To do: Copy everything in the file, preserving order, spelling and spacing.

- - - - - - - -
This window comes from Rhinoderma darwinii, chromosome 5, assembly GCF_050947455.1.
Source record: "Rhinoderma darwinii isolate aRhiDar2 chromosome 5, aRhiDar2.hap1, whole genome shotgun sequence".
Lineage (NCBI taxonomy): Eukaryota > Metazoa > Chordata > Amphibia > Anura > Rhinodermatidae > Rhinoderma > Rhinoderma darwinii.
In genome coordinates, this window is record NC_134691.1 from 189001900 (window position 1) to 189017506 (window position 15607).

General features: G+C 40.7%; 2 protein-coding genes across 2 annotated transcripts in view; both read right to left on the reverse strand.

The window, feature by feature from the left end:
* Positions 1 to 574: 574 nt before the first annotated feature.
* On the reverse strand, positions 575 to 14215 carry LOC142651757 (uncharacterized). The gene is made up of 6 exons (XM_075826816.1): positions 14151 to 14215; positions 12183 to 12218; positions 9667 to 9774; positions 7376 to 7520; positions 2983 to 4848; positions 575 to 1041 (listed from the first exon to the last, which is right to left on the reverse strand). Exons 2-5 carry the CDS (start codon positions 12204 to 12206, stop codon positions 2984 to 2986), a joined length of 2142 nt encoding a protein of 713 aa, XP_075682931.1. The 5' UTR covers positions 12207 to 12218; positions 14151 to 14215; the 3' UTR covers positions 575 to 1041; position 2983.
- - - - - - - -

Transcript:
This window comes from Rhinoderma darwinii, chromosome 5, assembly GCF_050947455.1.
Source record: "Rhinoderma darwinii isolate aRhiDar2 chromosome 5, aRhiDar2.hap1, whole genome shotgun sequence".
Lineage (NCBI taxonomy): Eukaryota > Metazoa > Chordata > Amphibia > Anura > Rhinodermatidae > Rhinoderma > Rhinoderma darwinii.
In genome coordinates, this window is record NC_134691.1 from 189001900 (window position 1) to 189017506 (window position 15607).

General features: G+C 40.7%; 2 protein-coding genes across 2 annotated transcripts in view; both read right to left on the reverse strand.

The window, feature by feature from the left end:
* Positions 1 to 574: 574 nt before the first annotated feature.
* On the reverse strand, positions 575 to 14215 carry LOC142651757 (uncharacterized). The gene is made up of 6 exons (XM_075826816.1): positions 14151 to 14215; positions 12183 to 12218; positions 9667 to 9774; positions 7376 to 7520; positions 2983 to 4848; positions 575 to 1041 (listed from the first exon to the last, which is right to left on the reverse strand). Exons 2-5 carry the CDS (start codon positions 12204 to 12206, stop codon positions 2984 to 2986), a joined length of 2142 nt encoding a protein of 713 aa, XP_075682931.1. The 5' UTR covers positions 12207 to 12218; positions 14151 to 14215; the 3' UTR covers positions 575 to 1041; position 2983.